3. Step 3 picks OTUs from all of the failed sequences, not just the subset used in step 2, based on the new database generated (of ref+ de novos) in step 2.
  4. Step 4 performs de novo clustering on all remaining OTUs.

An great overview of the steps of the open-reference process is provided by Figure 1 of Rideout et al. 2014.


If you navigate into one of the “step” directories, you will see a series of output files, including representative sequences of OTU clusters (“rep_set”). Take your time to explore these files using the head or less commands. Then, navigate back to the uclust_openrefs directory.

What are the other directories? The open reference OTU picking also automatically takes the next steps towards building the OTU table. The pynast_aligned_seqs directory and the uclust_assigned_taxonomy each have outputs and logs from alignments and taxonomic assignment, respectively. Notice that the directories are named so that the algorithm/tool used to perform the task is provided (e.g., pynast was used for alignment, uclust was used for taxonomy). Very smart!

Alignment output

Navigate into the pynast_aligned_seq directory directory. There are four files waiting there: one file of sequences that failed to align, one of sequences that did align, one of “pre-alignment” files, and a log file. Inspect each.

If you want to build a tree with some other out-of-QIIME software, this is where you would find the rep_set alignment. The log file provides a rep-sequence by rep-sequence report. If you needed align sequences as an independent step, you would use; documentation here.

How many failed alignments were there? -i rep_set_failures.fasta

We see that there were 690 rep. sequences that failed to align, and approximately 22,206 that did. (Also, notice what short-read alignments generally look like...not amazing).

Taxonomy files

Move up a directory and then cd into the uclust_assigned_taxonomy directory.

more rep_set_tax_assignments.txt

In the “taxonomy” directory, you will find a log file and the specific taxonomic assignments given to each representative sequence, linked to the OTU ID of that representative sequence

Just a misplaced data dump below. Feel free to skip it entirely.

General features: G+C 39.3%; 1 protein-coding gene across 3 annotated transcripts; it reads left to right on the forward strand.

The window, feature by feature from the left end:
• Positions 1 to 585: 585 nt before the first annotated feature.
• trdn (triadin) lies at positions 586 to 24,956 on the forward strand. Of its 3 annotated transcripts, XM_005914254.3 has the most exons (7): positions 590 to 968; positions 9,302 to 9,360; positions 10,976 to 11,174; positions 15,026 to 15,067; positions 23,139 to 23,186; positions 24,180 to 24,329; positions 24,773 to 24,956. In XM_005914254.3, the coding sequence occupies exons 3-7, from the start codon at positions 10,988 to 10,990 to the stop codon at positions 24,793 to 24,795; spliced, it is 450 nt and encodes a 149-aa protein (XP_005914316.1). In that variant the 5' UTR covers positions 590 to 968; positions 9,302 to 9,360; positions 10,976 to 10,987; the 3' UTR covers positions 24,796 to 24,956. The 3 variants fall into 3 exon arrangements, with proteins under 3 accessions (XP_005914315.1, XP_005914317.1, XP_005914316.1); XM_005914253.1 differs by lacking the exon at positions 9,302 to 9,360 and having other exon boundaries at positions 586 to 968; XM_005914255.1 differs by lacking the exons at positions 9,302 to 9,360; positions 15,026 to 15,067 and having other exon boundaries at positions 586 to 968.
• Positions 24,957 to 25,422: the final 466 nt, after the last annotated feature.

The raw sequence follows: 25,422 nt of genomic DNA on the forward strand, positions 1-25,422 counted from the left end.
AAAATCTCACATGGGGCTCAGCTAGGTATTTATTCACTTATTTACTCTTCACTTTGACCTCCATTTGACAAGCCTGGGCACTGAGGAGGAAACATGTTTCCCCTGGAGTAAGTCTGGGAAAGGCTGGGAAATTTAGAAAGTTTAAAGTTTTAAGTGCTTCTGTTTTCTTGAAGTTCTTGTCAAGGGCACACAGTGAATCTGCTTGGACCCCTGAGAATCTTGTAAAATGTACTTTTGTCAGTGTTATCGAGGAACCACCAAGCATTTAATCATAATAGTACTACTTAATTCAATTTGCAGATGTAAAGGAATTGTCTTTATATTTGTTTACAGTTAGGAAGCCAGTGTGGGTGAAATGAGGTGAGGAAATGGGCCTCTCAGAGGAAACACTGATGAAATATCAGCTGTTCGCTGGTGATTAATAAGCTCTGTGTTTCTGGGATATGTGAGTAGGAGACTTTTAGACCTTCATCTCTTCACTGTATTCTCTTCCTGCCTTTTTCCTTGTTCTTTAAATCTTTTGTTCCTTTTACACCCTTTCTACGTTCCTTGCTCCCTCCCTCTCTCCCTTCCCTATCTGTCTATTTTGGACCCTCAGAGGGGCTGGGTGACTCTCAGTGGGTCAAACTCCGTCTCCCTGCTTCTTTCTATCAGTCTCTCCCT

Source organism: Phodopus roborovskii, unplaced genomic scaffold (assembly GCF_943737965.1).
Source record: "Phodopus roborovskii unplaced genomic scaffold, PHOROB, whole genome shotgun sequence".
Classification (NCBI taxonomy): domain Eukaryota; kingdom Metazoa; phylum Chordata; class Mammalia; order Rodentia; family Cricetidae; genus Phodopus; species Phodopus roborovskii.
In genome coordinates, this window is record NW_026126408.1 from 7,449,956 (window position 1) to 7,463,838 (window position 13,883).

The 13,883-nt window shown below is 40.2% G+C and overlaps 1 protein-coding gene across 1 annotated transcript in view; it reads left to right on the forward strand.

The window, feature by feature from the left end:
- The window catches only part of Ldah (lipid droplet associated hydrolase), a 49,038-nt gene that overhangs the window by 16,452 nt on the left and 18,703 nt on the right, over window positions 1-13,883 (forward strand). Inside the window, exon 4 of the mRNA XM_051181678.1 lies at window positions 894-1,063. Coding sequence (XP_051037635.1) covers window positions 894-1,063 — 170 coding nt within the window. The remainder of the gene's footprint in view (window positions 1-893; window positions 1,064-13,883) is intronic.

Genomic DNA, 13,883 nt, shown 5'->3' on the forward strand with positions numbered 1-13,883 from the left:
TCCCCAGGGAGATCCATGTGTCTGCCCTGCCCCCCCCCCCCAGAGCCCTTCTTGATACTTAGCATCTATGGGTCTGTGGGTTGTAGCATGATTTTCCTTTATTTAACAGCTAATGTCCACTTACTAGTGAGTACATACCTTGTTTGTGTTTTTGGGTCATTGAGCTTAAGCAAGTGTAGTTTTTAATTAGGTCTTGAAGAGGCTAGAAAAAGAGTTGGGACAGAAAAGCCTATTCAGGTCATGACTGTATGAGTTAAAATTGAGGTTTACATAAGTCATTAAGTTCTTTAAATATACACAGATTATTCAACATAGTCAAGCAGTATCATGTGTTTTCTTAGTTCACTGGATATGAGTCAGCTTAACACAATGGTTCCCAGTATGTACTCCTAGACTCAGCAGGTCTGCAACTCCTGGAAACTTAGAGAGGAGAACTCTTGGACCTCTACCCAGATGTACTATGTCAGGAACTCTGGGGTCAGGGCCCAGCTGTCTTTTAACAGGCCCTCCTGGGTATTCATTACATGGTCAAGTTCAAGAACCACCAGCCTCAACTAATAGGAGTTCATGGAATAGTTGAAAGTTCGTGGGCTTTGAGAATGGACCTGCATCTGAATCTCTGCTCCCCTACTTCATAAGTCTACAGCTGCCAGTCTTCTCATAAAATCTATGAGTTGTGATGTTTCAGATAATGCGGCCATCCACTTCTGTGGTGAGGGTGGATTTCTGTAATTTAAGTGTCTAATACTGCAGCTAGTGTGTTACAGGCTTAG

#####Other Very Important Files in uclust_openref/ ######OTU map

nano final_otu_map.txt

Explore this file. It links the exact sequences in each sample to its OTU ID. You should see an OTU ID (starting with the number of the first OTU that was picked) in the the left most column. After that number, there is a list of Sequence IDs that have been clustered into that OTU ID. The first part of the sequence ID is the SampleID from which it came, and the second part is the sequence number within that sample.


You will notice that some files have “mc2” appended to them. “mc2” designates that the minimum count of sequences for any particular OTU was 2. In other words, that file has singleton OTUs already filtered out.

Sanity check: How can you compare the OTUs in the full dataset versus the singletons-omitted dataset?

Biom-formatted OTU tables

These tables have the extension ”.biom” There are lots of important resources for understanding and working with the “biome” formatted tables, which were developed to deal with very large, sparse datasets, like those for microbial communities. There are several versions - some omitting singletons (mc2), some containing taxonomic assignment of otus (w_tax), some omitting alignment failures (no_pynast_failures). Biom-formatted tables are actually a binary file, so looking at it with less or more won’t be informative.

Representative sequences (one from each OTU)

more rep_set.fna

This is not an alignment, but the list of representative sequences used to assign taxonomy to the OTU, to make the alignment, and to build the tree.

Log files

Open them up! You will be delighted! It has all of the information you ever wanted to know about the parameters and tools you’ve just used for your workflow analysis! Hint: most of this information is needed when writing the methods sections of manuscripts using sequencing data.

Resources and help


  • QIIME offers a suite of developer-designed tutorials.
  • Documentation for all QIIME scripts.
  • There is a very active QIIME Forum on Google Groups. This is a great place to troubleshoot problems, responses often are returned in a few hours!
  • The QIIME Blog provides updates like bug fixes, new features, and new releases.
  • QIIME development is on GitHub.
  • Remember that QIIME is a workflow environment, and the original algorithms/software that are compiled into QIIME must be referenced individually (e.g., PyNAST, RDP classifier, FastTree etc...)